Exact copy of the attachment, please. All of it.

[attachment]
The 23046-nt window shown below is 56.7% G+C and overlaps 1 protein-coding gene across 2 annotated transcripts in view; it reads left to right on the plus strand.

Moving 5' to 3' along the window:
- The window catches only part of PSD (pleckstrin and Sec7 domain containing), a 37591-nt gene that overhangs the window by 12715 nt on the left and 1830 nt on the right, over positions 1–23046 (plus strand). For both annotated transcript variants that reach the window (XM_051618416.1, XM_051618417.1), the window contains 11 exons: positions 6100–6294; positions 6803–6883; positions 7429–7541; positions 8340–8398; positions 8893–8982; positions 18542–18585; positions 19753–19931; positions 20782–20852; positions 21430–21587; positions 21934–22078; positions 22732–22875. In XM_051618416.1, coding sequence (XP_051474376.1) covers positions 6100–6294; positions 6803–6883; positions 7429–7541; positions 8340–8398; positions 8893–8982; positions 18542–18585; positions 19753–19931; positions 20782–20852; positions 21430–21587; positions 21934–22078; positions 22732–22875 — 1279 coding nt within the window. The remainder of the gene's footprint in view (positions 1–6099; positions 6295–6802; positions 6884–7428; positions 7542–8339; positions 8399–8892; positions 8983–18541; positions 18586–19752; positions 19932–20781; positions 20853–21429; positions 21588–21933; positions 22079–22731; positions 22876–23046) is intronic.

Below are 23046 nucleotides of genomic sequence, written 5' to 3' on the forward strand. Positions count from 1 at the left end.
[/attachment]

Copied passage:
The 23046-nt window shown below is 56.7% G+C and overlaps 1 protein-coding gene across 2 annotated transcripts in view; it reads left to right on the plus strand.

Moving 5' to 3' along the window:
- The window catches only part of PSD (pleckstrin and Sec7 domain containing), a 37591-nt gene that overhangs the window by 12715 nt on the left and 1830 nt on the right, over positions 1–23046 (plus strand). For both annotated transcript variants that reach the window (XM_051618416.1, XM_051618417.1), the window contains 11 exons: positions 6100–6294; positions 6803–6883; positions 7429–7541; positions 8340–8398; positions 8893–8982; positions 18542–18585; positions 19753–19931; positions 20782–20852; positions 21430–21587; positions 21934–22078; positions 22732–22875. In XM_051618416.1, coding sequence (XP_051474376.1) covers positions 6100–6294; positions 6803–6883; positions 7429–7541; positions 8340–8398; positions 8893–8982; positions 18542–18585; positions 19753–19931; positions 20782–20852; positions 21430–21587; positions 21934–22078; positions 22732–22875 — 1279 coding nt within the window. The remainder of the gene's footprint in view (positions 1–6099; positions 6295–6802; positions 6884–7428; positions 7542–8339; positions 8399–8892; positions 8983–18541; positions 18586–19752; positions 19932–20781; positions 20853–21429; positions 21588–21933; positions 22079–22731; positions 22876–23046) is intronic.

Below are 23046 nucleotides of genomic sequence, written 5' to 3' on the forward strand. Positions count from 1 at the left end.